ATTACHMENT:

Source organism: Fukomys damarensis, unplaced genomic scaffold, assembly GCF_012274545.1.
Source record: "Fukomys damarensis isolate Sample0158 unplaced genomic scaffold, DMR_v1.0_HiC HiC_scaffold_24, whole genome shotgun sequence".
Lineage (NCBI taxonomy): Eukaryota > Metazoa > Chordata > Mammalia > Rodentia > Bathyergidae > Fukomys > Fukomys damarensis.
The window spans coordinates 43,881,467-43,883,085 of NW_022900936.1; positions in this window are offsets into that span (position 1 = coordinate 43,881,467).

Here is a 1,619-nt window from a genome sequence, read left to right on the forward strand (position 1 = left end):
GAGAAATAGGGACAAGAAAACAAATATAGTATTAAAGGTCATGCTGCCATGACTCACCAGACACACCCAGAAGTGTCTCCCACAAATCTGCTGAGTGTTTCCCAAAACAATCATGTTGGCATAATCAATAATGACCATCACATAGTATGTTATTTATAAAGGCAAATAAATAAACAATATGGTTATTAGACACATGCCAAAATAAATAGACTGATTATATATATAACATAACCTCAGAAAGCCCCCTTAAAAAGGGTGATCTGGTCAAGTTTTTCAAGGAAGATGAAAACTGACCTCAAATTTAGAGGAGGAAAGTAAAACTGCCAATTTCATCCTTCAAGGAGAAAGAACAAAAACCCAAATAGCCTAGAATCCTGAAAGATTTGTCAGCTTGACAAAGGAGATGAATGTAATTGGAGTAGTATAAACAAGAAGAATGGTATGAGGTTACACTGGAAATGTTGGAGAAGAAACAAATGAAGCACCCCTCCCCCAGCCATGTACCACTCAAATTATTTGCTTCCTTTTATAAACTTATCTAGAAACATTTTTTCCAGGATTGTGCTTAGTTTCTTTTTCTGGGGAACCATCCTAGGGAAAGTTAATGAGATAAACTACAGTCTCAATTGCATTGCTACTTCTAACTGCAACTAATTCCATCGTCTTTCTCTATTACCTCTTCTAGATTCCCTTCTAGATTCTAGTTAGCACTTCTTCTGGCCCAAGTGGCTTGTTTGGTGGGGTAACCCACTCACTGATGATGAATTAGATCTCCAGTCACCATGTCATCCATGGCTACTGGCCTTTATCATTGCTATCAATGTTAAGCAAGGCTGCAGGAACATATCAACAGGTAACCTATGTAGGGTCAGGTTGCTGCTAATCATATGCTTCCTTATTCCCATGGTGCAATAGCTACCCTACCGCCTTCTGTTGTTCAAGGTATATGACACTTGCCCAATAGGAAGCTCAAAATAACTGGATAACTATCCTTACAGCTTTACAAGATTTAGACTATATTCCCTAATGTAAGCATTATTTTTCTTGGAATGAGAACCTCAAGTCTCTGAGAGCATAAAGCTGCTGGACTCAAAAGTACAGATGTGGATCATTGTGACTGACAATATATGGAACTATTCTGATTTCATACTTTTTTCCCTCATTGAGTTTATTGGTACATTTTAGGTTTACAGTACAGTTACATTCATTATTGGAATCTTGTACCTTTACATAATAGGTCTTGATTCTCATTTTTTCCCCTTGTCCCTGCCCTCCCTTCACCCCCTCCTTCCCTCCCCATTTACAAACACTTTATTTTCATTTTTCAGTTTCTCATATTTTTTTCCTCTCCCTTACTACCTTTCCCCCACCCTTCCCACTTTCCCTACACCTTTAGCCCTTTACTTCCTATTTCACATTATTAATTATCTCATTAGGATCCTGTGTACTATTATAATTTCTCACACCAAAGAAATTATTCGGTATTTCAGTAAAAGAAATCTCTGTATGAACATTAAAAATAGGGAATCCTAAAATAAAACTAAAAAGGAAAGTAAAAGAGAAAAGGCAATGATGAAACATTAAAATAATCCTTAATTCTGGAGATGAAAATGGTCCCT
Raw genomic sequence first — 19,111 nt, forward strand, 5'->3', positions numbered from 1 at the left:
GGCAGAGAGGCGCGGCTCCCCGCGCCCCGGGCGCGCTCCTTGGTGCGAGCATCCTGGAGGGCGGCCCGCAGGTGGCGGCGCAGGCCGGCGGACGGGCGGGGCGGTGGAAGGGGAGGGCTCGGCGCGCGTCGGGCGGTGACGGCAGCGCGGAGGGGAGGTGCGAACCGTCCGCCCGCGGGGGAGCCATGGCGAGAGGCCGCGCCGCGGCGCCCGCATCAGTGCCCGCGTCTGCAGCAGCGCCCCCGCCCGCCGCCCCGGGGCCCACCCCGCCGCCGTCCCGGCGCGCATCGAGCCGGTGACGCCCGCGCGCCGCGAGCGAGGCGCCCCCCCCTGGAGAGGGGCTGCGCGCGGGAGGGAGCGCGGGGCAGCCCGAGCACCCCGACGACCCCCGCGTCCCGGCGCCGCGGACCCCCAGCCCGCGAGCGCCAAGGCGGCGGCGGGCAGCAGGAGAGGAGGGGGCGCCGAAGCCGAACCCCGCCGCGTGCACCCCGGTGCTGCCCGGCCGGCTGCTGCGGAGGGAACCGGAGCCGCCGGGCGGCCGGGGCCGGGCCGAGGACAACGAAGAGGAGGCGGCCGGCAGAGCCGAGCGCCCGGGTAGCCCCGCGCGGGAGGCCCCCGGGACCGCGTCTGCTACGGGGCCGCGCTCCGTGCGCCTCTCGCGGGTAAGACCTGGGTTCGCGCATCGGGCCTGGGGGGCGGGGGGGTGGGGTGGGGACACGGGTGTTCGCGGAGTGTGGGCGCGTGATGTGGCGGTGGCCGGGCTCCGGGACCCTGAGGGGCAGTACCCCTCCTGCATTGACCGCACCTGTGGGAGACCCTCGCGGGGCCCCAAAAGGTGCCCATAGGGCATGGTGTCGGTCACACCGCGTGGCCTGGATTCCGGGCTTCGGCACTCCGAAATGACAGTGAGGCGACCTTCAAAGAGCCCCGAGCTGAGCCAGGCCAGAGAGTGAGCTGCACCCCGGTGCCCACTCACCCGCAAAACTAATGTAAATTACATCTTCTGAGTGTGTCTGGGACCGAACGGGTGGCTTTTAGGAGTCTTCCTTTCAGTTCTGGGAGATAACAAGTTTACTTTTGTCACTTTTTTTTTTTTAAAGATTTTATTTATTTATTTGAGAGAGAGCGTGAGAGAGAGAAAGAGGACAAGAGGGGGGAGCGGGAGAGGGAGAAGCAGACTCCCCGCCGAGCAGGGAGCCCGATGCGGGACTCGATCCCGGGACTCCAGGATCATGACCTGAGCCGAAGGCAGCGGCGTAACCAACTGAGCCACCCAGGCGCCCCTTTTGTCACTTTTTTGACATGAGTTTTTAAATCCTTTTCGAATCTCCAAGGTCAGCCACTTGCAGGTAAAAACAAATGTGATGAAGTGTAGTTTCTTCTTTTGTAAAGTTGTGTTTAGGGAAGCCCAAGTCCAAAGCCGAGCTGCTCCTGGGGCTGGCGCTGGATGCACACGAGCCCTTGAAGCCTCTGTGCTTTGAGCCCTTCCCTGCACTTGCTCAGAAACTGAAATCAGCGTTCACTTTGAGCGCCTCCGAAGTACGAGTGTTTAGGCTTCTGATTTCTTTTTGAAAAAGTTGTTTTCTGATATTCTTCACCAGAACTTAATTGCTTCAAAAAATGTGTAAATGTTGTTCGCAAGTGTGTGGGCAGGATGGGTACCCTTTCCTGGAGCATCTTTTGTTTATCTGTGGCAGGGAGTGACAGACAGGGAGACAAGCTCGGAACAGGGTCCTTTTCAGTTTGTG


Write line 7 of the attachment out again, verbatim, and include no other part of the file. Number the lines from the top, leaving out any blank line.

Raw genomic sequence first — 19,111 nt, forward strand, 5'->3', positions numbered from 1 at the left: